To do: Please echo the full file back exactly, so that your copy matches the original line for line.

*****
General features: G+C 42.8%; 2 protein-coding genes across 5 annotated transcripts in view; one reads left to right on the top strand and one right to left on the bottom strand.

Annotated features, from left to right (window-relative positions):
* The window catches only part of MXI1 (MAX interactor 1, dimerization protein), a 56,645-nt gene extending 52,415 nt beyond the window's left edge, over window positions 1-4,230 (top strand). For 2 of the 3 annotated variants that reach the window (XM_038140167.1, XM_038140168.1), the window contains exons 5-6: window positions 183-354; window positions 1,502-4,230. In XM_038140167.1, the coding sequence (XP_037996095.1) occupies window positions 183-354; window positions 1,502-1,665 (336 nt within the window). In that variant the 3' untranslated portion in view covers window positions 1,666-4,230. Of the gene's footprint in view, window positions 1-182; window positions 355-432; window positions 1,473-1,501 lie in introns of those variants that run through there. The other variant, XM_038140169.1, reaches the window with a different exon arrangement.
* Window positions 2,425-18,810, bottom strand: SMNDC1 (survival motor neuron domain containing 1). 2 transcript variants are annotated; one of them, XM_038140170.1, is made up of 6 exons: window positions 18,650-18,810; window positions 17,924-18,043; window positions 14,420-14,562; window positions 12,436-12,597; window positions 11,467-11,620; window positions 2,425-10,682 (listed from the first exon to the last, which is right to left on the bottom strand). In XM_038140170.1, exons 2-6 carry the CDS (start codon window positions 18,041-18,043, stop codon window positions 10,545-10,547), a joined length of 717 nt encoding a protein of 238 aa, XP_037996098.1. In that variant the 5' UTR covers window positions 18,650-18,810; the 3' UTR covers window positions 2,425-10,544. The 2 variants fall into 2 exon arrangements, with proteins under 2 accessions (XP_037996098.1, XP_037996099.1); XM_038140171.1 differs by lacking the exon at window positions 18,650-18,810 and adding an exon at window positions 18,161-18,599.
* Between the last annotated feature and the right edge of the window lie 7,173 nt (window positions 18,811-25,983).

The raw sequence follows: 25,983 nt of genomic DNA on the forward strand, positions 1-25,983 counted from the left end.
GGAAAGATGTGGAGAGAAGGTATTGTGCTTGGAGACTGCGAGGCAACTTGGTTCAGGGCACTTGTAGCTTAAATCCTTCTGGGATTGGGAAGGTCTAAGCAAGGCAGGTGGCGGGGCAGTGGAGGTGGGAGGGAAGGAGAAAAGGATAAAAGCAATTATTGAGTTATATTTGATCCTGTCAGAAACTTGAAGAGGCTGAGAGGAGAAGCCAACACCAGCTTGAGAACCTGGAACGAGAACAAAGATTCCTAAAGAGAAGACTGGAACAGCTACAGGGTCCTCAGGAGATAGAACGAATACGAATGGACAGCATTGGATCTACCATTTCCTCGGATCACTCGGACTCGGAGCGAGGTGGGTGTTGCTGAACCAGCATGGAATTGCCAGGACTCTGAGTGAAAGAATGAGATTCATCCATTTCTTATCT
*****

General features: G+C 42.8%; 2 protein-coding genes across 5 annotated transcripts in view; one reads left to right on the top strand and one right to left on the bottom strand.

Annotated features, from left to right (window-relative positions):
* The window catches only part of MXI1 (MAX interactor 1, dimerization protein), a 56,645-nt gene extending 52,415 nt beyond the window's left edge, over window positions 1-4,230 (top strand). For 2 of the 3 annotated variants that reach the window (XM_038140167.1, XM_038140168.1), the window contains exons 5-6: window positions 183-354; window positions 1,502-4,230. In XM_038140167.1, the coding sequence (XP_037996095.1) occupies window positions 183-354; window positions 1,502-1,665 (336 nt within the window). In that variant the 3' untranslated portion in view covers window positions 1,666-4,230. Of the gene's footprint in view, window positions 1-182; window positions 355-432; window positions 1,473-1,501 lie in introns of those variants that run through there. The other variant, XM_038140169.1, reaches the window with a different exon arrangement.
* Window positions 2,425-18,810, bottom strand: SMNDC1 (survival motor neuron domain containing 1). 2 transcript variants are annotated; one of them, XM_038140170.1, is made up of 6 exons: window positions 18,650-18,810; window positions 17,924-18,043; window positions 14,420-14,562; window positions 12,436-12,597; window positions 11,467-11,620; window positions 2,425-10,682 (listed from the first exon to the last, which is right to left on the bottom strand). In XM_038140170.1, exons 2-6 carry the CDS (start codon window positions 18,041-18,043, stop codon window positions 10,545-10,547), a joined length of 717 nt encoding a protein of 238 aa, XP_037996098.1. In that variant the 5' UTR covers window positions 18,650-18,810; the 3' UTR covers window positions 2,425-10,544. The 2 variants fall into 2 exon arrangements, with proteins under 2 accessions (XP_037996098.1, XP_037996099.1); XM_038140171.1 differs by lacking the exon at window positions 18,650-18,810 and adding an exon at window positions 18,161-18,599.
* Between the last annotated feature and the right edge of the window lie 7,173 nt (window positions 18,811-25,983).

The raw sequence follows: 25,983 nt of genomic DNA on the forward strand, positions 1-25,983 counted from the left end.
GGAAAGATGTGGAGAGAAGGTATTGTGCTTGGAGACTGCGAGGCAACTTGGTTCAGGGCACTTGTAGCTTAAATCCTTCTGGGATTGGGAAGGTCTAAGCAAGGCAGGTGGCGGGGCAGTGGAGGTGGGAGGGAAGGAGAAAAGGATAAAAGCAATTATTGAGTTATATTTGATCCTGTCAGAAACTTGAAGAGGCTGAGAGGAGAAGCCAACACCAGCTTGAGAACCTGGAACGAGAACAAAGATTCCTAAAGAGAAGACTGGAACAGCTACAGGGTCCTCAGGAGATAGAACGAATACGAATGGACAGCATTGGATCTACCATTTCCTCGGATCACTCGGACTCGGAGCGAGGTGGGTGTTGCTGAACCAGCATGGAATTGCCAGGACTCTGAGTGAAAGAATGAGATTCATCCATTTCTTATCT